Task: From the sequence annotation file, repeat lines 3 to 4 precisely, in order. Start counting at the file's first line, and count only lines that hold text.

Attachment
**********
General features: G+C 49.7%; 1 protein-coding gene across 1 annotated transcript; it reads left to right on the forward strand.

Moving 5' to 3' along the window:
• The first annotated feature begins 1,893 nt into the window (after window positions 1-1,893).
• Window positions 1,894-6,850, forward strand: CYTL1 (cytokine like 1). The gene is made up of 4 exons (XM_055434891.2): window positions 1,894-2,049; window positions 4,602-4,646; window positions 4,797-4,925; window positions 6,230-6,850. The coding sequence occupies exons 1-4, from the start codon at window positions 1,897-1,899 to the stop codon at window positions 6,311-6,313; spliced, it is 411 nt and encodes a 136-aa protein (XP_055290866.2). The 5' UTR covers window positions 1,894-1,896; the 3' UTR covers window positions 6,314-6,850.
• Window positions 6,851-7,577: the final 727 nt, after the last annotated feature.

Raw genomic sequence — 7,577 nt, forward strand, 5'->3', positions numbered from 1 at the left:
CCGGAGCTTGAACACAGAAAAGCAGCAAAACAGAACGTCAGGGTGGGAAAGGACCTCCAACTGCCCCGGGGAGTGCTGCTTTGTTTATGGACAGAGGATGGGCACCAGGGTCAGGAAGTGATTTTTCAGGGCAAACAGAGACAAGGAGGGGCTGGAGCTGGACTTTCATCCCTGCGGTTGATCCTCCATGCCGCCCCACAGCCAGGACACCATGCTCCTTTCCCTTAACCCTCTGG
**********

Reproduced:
• The first annotated feature begins 1,893 nt into the window (after window positions 1-1,893).
• Window positions 1,894-6,850, forward strand: CYTL1 (cytokine like 1). The gene is made up of 4 exons (XM_055434891.2): window positions 1,894-2,049; window positions 4,602-4,646; window positions 4,797-4,925; window positions 6,230-6,850. The coding sequence occupies exons 1-4, from the start codon at window positions 1,897-1,899 to the stop codon at window positions 6,311-6,313; spliced, it is 411 nt and encodes a 136-aa protein (XP_055290866.2). The 5' UTR covers window positions 1,894-1,896; the 3' UTR covers window positions 6,314-6,850.